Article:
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Montgomery County’s Office of Animal Services Captures and Euthanizes Coyote After Two Reported Attacks on Thursday, March 28

For Immediate Release: Friday, March 29, 2024

Montgomery County Animal Services (OAS) officers on Thursday, March 28, responded to two reported coyote attacks in the Ashton and Burtonsville areas that injured two people.  After a search, the coyote was located and eventually killed by searching officers.

The first attack occurred near Patuxent Drive and Lost Creek Drive in Ashton.  The second one occurred near Bell Road in Burtonsville.  One of the victims received non-life-threatening bites to the arms and legs. The second victim received a non-life-threatening bite, but was able to fight off the coyote and injure it.  Specimens from the coyote have been submitted for rabies testing.

OAS worked with other departments and organizations, including the Montgomery County Police Department, the Maryland Department of Natural Resources, the Maryland National Capital Park Police and Montgomery Parks, to track the animal and reduce the danger to the public.

Coyote attacks involving people are rare and are usually caused by an animal who has become used to human interaction or may be ill. Residents can help keep their pets safe by ensuring they are up to date on rabies vaccinations, keeping dogs on leashes and supervised when outdoors and keeping other domestic pets inside.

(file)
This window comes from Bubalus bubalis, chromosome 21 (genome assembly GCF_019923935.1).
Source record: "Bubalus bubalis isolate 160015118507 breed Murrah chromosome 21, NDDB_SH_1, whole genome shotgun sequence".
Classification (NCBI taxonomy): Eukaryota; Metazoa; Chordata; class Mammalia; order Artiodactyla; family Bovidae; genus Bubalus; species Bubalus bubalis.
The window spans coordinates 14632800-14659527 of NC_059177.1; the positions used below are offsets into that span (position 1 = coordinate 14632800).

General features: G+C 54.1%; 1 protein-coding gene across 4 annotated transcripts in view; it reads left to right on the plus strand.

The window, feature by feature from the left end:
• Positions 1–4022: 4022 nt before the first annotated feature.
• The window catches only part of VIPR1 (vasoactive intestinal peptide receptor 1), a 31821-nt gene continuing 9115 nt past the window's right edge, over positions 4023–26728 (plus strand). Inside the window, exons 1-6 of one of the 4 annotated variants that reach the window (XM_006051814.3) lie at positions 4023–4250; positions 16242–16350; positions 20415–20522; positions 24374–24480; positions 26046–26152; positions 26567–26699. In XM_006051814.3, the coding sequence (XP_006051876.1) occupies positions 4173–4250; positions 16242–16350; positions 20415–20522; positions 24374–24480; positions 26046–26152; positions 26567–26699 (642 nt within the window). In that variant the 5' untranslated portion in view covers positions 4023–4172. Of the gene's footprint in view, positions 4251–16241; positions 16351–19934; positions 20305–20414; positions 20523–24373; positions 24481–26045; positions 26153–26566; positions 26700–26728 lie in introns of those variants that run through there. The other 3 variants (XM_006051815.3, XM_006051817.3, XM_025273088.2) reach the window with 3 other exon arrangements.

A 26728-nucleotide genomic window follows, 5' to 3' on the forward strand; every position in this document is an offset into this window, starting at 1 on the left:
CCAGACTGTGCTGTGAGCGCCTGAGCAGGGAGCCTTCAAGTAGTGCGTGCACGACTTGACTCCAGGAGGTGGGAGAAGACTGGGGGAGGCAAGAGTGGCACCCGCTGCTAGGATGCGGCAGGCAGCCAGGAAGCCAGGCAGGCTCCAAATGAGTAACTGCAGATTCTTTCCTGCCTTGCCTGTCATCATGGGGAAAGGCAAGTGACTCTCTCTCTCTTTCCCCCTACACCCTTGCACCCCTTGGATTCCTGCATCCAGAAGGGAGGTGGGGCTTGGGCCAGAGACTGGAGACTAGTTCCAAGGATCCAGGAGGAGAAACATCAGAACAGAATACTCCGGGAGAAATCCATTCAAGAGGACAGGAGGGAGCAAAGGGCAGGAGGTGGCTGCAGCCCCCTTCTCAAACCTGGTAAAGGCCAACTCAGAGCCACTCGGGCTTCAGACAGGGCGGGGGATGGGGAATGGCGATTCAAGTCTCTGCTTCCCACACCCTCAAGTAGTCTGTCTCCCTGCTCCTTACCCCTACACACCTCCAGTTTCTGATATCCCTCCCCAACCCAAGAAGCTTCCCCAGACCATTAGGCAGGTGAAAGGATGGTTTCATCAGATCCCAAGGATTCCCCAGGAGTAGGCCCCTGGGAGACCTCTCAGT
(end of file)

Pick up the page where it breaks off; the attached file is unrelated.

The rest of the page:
Coyotes are reclusive animals who generally avoid human contact, but some have become accustomed to humans due to food availability in neighborhoods. A technique called hazing can assist in moving coyotes out of the area and maintain their fear of humans.

Residents who encounter coyotes should implement hazing techniques to deter them from feeling comfortable around people. Effective techniques to scare off a coyote could include banging pots and pans together, loudly whistling, yelling, using a garden hose and throwing sticks or tennis balls. The coyote may retreat a short distance and look back.  If that happens, continue hazing until they leave the area. More information on hazing to reshape coyote behavior can be found on the Humane Society of the United States’ website.

Animal Services officers are available 24/7 to investigate complaints and respond to animal emergencies. Call 911 to report animal-related emergencies and call the Emergency Communications Center at 301-279-8000 to report animal-related issues and complaints.  For more information about the OAS, visit their website

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Release ID: 24-144
Media Contact: Office of Animal Services 240-773-5900
Categories: Animal Services